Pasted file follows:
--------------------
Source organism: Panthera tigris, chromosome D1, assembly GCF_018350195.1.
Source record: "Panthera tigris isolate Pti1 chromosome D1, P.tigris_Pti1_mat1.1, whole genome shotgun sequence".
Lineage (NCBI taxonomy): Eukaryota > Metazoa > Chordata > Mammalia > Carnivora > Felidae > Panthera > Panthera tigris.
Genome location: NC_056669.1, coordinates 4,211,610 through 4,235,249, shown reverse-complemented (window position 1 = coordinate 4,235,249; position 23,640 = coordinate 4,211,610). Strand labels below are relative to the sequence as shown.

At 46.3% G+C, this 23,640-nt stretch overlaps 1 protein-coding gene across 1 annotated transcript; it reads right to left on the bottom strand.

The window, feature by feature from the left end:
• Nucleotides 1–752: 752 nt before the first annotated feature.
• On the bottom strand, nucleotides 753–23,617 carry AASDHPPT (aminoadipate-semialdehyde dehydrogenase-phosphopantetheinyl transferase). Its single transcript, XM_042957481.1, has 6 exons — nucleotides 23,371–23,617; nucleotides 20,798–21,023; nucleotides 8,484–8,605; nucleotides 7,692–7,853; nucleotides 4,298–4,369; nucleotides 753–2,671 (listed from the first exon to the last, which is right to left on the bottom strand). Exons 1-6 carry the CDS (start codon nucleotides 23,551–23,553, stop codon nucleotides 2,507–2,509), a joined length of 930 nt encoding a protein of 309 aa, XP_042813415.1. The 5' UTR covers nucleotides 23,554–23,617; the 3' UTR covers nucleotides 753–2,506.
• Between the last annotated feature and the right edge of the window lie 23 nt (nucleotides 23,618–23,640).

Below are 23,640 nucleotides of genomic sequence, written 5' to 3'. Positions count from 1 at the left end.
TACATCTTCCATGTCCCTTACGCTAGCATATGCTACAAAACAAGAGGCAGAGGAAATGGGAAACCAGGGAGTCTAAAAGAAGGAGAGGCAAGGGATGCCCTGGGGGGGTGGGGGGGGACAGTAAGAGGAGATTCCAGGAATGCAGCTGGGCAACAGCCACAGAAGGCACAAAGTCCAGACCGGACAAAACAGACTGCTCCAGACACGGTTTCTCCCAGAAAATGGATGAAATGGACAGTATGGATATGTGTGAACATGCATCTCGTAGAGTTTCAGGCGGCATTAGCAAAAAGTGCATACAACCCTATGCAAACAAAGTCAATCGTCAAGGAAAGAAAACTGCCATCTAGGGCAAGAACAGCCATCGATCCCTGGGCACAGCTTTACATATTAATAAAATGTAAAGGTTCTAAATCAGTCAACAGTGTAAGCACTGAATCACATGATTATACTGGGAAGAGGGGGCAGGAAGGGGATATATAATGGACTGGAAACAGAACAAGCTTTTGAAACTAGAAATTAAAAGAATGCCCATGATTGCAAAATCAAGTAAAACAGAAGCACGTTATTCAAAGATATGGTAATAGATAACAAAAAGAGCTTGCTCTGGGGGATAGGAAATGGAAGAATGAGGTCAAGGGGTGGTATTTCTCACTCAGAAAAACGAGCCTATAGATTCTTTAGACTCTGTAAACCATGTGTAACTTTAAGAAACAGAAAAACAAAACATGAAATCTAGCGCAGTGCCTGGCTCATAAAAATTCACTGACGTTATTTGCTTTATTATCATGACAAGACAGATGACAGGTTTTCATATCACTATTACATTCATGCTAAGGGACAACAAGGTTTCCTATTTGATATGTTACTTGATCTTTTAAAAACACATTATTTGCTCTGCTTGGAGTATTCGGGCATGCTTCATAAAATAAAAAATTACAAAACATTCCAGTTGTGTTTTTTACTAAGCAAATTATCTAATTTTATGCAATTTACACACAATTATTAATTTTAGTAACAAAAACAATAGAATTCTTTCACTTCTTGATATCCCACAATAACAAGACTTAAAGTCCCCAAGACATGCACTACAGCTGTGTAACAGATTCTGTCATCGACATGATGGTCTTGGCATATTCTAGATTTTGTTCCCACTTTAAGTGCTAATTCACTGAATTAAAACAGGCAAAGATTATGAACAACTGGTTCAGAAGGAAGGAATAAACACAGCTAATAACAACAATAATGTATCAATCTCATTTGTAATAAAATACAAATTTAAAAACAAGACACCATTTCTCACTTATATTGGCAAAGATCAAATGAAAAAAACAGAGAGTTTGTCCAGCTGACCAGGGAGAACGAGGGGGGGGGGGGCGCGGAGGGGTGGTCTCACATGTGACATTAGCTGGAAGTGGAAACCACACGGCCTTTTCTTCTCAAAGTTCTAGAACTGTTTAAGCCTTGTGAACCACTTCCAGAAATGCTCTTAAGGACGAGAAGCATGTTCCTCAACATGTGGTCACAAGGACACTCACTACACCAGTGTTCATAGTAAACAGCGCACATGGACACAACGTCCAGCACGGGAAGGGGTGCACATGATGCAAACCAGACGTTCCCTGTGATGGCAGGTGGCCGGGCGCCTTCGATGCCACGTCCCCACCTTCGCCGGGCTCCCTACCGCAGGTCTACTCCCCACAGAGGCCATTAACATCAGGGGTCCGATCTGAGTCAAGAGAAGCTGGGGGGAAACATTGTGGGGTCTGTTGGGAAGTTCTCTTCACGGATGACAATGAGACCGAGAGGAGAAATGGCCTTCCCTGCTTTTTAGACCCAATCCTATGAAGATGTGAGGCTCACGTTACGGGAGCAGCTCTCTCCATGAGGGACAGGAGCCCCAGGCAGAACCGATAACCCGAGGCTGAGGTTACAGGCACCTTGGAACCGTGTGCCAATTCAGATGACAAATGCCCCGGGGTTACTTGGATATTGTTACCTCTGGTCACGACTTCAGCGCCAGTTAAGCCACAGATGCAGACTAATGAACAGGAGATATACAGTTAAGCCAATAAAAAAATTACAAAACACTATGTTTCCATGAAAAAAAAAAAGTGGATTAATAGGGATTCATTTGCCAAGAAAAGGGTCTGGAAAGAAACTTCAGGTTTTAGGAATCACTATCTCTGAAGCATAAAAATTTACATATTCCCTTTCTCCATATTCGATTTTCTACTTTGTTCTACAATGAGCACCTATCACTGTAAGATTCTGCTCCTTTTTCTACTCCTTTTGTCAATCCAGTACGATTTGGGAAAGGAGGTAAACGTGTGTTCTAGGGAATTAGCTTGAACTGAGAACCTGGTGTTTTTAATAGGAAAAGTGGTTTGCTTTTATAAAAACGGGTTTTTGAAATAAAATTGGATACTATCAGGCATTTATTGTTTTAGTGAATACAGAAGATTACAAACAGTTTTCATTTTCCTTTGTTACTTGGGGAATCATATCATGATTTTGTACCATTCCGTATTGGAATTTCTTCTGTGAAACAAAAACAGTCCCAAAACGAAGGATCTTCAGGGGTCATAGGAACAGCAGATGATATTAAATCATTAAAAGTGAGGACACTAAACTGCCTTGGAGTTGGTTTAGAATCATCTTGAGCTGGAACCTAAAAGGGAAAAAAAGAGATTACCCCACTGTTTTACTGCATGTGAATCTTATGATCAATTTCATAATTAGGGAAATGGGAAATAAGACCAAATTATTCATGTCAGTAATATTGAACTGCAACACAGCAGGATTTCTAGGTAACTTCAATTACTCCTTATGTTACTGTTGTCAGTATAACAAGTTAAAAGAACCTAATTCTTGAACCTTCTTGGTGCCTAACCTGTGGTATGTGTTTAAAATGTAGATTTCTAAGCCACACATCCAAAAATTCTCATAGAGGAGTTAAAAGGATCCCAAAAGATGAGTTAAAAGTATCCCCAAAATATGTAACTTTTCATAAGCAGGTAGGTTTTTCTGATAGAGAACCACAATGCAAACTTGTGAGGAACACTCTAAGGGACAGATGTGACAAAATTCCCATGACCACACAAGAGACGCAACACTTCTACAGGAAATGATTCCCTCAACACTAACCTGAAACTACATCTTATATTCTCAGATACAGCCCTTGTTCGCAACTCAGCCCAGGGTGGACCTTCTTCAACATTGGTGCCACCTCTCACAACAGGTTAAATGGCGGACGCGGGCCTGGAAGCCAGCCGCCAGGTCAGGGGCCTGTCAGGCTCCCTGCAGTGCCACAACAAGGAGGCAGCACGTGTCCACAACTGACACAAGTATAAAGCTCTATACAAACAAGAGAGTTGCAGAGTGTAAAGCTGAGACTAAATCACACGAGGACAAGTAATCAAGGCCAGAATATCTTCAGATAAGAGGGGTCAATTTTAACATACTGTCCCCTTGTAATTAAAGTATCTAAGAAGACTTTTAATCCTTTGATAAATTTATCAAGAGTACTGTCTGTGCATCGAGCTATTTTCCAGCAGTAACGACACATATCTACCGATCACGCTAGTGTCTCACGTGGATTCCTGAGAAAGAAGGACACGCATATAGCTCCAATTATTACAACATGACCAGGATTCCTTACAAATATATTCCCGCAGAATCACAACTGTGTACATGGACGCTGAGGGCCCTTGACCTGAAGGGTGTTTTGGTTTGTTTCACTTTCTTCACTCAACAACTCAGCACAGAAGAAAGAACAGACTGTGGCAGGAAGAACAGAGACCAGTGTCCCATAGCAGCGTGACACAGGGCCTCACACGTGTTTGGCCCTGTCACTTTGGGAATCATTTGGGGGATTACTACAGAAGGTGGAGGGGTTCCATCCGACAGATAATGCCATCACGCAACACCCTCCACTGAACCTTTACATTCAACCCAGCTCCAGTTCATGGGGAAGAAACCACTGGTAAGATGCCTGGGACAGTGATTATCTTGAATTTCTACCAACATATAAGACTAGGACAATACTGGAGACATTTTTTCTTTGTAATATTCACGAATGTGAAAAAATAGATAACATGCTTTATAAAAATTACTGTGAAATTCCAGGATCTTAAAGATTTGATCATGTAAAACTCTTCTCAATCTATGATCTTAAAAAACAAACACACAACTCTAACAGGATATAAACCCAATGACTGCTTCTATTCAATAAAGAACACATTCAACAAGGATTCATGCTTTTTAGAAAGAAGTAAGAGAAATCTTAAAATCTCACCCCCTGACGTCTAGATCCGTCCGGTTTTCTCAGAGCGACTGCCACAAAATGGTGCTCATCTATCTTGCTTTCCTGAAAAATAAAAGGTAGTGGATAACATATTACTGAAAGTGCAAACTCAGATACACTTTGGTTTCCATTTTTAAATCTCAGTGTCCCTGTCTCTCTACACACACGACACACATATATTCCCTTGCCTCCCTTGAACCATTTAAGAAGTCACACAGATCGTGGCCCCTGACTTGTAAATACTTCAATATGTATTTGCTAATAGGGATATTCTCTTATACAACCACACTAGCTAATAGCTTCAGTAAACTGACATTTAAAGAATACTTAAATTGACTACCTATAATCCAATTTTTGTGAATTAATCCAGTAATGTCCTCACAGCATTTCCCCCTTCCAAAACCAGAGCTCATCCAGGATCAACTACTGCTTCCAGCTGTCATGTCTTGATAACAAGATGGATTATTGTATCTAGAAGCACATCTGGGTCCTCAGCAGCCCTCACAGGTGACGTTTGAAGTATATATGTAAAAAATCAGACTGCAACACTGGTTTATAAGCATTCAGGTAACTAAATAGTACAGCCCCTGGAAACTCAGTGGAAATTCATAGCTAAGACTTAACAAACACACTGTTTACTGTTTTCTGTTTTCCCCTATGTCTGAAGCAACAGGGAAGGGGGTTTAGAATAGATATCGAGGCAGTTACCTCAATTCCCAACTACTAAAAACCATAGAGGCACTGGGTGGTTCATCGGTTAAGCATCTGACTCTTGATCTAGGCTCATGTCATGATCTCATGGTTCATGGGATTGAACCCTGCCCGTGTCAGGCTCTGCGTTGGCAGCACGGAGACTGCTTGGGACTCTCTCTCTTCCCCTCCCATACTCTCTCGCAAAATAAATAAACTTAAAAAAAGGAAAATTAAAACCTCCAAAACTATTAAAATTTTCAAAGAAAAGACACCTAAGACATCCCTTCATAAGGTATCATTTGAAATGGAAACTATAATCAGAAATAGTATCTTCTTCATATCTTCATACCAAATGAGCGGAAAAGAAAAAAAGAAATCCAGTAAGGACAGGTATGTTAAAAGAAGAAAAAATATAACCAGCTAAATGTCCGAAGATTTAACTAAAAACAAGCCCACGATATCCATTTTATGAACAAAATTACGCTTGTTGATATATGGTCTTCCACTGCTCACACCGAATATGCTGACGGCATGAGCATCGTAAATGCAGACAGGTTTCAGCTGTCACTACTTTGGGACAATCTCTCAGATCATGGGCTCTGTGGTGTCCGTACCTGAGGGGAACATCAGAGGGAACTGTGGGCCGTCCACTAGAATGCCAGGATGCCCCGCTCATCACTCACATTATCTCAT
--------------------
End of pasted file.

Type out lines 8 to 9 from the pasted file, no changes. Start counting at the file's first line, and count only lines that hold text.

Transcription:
• On the bottom strand, nucleotides 753–23,617 carry AASDHPPT (aminoadipate-semialdehyde dehydrogenase-phosphopantetheinyl transferase). Its single transcript, XM_042957481.1, has 6 exons — nucleotides 23,371–23,617; nucleotides 20,798–21,023; nucleotides 8,484–8,605; nucleotides 7,692–7,853; nucleotides 4,298–4,369; nucleotides 753–2,671 (listed from the first exon to the last, which is right to left on the bottom strand). Exons 1-6 carry the CDS (start codon nucleotides 23,551–23,553, stop codon nucleotides 2,507–2,509), a joined length of 930 nt encoding a protein of 309 aa, XP_042813415.1. The 5' UTR covers nucleotides 23,554–23,617; the 3' UTR covers nucleotides 753–2,506.
• Between the last annotated feature and the right edge of the window lie 23 nt (nucleotides 23,618–23,640).